7.9.1. The Lithuanian population does not enjoy equal access to the next generation of broadband services, as broadband infrastructure is by far better developed in cities than in rural areas. This creates a problem of the digital divide. People have no possibilities to use faster than 30 Mbps Internet connection. So it is important to develop broadband infrastructure in areas where it is currently unavailable or underdeveloped, so that people, irrespective of their place of residence, would be able to use modern technologies, thus creating favorable conditions for the development of economic, social, cultural and other activities and partnerships, as well as education, and increasing access to training, retraining, delivery and receipt of services, and communication with local and state authorities. The broadband infrastructure will allow, for much lower costs, to introduce solutions providing for the possibility to offer broadband services to end-users. Consistently developed infrastructure of next generation electronic communications is a prerequisite for the Lithuanian citizens to access resources of ICT and rich digital content, as well as successfully develop business operations and enhance competitiveness.
 
According to the Lithuanian Communications Regulatory Authority, at the beginning of 2013, broadband optical fiber penetration (connections per 100 households) accounted for 32.4 %. This brought Lithuania to the top of the list among the EU Member States, however, fixed broadband penetration, meaning the use of the opportunities provided by the infrastructure is still behind the EU average (according to Eurostat, in January 2012, fixed broadband access penetration rate in Lithuania was 22.6 %, while the EU average – 27.7 %). The end of 2012 data revealed that 61 % of households had practical access to broadband in Lithuania (EU average being 73 %). The highest broadband penetration divide is between urban and rural areas.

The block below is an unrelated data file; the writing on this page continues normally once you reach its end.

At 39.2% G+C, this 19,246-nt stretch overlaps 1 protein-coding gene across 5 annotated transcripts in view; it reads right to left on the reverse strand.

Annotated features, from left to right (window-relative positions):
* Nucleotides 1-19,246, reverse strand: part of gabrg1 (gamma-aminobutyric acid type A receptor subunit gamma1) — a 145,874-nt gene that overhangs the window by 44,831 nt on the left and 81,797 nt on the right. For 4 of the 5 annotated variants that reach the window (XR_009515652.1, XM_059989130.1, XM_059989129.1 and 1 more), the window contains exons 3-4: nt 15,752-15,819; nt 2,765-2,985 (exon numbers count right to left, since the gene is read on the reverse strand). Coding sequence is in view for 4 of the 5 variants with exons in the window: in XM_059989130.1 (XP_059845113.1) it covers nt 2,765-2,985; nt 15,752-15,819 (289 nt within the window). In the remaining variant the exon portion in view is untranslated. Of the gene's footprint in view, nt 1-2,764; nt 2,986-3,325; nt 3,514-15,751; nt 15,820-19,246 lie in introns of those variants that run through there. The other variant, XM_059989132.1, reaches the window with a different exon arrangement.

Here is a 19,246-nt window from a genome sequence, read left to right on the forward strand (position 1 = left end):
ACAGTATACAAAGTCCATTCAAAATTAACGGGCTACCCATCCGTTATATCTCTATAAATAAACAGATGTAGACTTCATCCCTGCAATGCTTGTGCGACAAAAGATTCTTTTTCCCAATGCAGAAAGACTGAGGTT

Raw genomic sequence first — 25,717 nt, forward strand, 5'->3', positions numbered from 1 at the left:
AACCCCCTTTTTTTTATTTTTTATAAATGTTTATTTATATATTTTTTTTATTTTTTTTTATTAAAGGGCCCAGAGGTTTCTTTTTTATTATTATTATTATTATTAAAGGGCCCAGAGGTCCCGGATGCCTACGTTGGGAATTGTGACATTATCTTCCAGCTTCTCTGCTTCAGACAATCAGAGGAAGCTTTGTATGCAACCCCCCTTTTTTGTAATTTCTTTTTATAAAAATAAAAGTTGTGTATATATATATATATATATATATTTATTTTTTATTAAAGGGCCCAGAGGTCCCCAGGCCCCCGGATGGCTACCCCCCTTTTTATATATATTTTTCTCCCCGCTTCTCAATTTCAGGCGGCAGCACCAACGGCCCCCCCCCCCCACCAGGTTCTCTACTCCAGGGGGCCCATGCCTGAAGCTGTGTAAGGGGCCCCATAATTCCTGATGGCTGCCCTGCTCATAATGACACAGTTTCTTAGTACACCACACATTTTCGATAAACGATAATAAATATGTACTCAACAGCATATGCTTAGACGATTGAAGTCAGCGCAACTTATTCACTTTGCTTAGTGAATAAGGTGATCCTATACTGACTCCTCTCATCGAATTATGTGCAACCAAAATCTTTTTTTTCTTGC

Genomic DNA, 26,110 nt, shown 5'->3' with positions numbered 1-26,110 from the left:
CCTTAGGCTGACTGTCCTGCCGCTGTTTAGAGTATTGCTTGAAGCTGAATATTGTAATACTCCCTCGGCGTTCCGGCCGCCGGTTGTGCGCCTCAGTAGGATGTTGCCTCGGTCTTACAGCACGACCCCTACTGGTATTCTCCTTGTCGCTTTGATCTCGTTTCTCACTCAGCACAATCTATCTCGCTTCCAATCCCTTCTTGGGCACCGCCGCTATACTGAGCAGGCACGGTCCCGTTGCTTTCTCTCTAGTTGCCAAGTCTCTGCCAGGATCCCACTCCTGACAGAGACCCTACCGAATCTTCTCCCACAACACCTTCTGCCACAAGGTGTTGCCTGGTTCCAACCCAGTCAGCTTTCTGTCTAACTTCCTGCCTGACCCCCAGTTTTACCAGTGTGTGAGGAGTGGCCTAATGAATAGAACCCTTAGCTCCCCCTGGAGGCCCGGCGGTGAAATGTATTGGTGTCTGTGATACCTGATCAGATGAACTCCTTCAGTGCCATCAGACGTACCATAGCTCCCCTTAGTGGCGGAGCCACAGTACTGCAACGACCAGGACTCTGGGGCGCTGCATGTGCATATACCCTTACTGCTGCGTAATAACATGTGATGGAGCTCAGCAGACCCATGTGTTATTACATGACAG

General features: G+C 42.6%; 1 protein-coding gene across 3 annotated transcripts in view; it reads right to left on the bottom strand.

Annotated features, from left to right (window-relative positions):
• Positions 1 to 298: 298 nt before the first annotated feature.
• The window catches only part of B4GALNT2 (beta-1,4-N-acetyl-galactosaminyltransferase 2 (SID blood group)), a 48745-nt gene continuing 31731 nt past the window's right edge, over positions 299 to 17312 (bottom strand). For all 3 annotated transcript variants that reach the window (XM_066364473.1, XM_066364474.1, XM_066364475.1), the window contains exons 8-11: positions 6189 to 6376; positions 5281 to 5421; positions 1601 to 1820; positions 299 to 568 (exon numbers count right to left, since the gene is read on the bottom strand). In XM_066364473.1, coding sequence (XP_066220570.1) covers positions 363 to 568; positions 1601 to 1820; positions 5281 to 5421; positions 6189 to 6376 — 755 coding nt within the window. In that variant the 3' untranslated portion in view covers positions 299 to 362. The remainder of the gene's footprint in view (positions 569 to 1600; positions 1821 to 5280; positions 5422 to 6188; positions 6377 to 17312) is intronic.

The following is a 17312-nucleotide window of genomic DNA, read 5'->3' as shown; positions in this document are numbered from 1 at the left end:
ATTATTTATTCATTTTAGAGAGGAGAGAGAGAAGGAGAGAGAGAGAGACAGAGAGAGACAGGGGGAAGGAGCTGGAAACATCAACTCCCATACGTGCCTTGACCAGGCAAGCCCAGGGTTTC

7.9.2. Currently, the broadband electronic communications market is short of adequate competition, there are no necessary conditions for public sharing of the existing ICT infrastructure, thus failing its effectivenss, and finally, we need to overcome challenges of integration and interoperability of ICT solutions, and the development of electronic interconnections. Broadband infrastructure represents the fundamental grounds for a single digital market and serves as a prerequisite for global competitiveness in the field of electronic commerce. At the end of 2012, in Lithuania, electronic communications services were provided by approximately 150 electronic communications network operators and service providers. Operators focused their investments mainly on next-generation access networks, mobile 3G, 3.5G and 4G networks, broadband WiMAX networks and public mobile networks infrastructure improvements. The speed rate of the direct international Internet communication channels (hereinafter referred to as the IP flow) has been growing year-on-year in Lithuania (according to the Lithuanian Communications Regulatory Authority, the overall rate of IP traffic in 2012 was 156 864 Mbps, with a 26.3 % increase over the past 12 months). The development of broadband infrastructure enables the provision of information to news centers through the broadband Internet, and the electronic communications sector gains more opportunities to develop distance (apparent) mobility, also new opportunities arise for the development and improvement of electronic services, thus contributing to the growth of Lithuanian economic industries.